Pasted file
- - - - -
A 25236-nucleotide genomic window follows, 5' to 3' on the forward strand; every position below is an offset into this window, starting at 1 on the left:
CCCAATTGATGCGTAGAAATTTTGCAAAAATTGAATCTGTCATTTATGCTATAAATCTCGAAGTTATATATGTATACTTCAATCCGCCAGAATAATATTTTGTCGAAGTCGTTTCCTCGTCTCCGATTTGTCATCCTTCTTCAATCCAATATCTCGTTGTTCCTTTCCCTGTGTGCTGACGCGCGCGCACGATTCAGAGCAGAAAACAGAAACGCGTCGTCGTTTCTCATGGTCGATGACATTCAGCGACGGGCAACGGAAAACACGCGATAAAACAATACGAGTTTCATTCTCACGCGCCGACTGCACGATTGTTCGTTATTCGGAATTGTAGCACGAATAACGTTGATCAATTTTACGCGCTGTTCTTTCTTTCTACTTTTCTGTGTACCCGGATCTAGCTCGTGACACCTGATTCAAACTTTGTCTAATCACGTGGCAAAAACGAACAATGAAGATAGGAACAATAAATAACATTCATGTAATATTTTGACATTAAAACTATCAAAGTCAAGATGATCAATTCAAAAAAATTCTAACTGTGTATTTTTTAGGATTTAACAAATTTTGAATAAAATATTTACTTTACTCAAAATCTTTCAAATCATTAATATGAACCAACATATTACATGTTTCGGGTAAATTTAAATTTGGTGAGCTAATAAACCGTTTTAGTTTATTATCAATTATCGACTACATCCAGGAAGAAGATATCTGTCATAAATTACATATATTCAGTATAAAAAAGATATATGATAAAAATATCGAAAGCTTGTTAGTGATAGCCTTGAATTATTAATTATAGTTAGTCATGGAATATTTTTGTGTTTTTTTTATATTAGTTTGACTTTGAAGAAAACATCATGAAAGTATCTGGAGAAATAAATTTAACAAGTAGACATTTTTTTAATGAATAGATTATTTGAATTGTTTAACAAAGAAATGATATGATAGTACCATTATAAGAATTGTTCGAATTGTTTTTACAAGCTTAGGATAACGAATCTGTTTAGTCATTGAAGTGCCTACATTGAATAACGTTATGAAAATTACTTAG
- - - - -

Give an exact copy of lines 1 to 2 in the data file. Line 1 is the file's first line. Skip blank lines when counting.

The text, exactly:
A 25236-nucleotide genomic window follows, 5' to 3' on the forward strand; every position below is an offset into this window, starting at 1 on the left:
CCCAATTGATGCGTAGAAATTTTGCAAAAATTGAATCTGTCATTTATGCTATAAATCTCGAAGTTATATATGTATACTTCAATCCGCCAGAATAATATTTTGTCGAAGTCGTTTCCTCGTCTCCGATTTGTCATCCTTCTTCAATCCAATATCTCGTTGTTCCTTTCCCTGTGTGCTGACGCGCGCGCACGATTCAGAGCAGAAAACAGAAACGCGTCGTCGTTTCTCATGGTCGATGACATTCAGCGACGGGCAACGGAAAACACGCGATAAAACAATACGAGTTTCATTCTCACGCGCCGACTGCACGATTGTTCGTTATTCGGAATTGTAGCACGAATAACGTTGATCAATTTTACGCGCTGTTCTTTCTTTCTACTTTTCTGTGTACCCGGATCTAGCTCGTGACACCTGATTCAAACTTTGTCTAATCACGTGGCAAAAACGAACAATGAAGATAGGAACAATAAATAACATTCATGTAATATTTTGACATTAAAACTATCAAAGTCAAGATGATCAATTCAAAAAAATTCTAACTGTGTATTTTTTAGGATTTAACAAATTTTGAATAAAATATTTACTTTACTCAAAATCTTTCAAATCATTAATATGAACCAACATATTACATGTTTCGGGTAAATTTAAATTTGGTGAGCTAATAAACCGTTTTAGTTTATTATCAATTATCGACTACATCCAGGAAGAAGATATCTGTCATAAATTACATATATTCAGTATAAAAAAGATATATGATAAAAATATCGAAAGCTTGTTAGTGATAGCCTTGAATTATTAATTATAGTTAGTCATGGAATATTTTTGTGTTTTTTTTATATTAGTTTGACTTTGAAGAAAACATCATGAAAGTATCTGGAGAAATAAATTTAACAAGTAGACATTTTTTTAATGAATAGATTATTTGAATTGTTTAACAAAGAAATGATATGATAGTACCATTATAAGAATTGTTCGAATTGTTTTTACAAGCTTAGGATAACGAATCTGTTTAGTCATTGAAGTGCCTACATTGAATAACGTTATGAAAATTACTTAG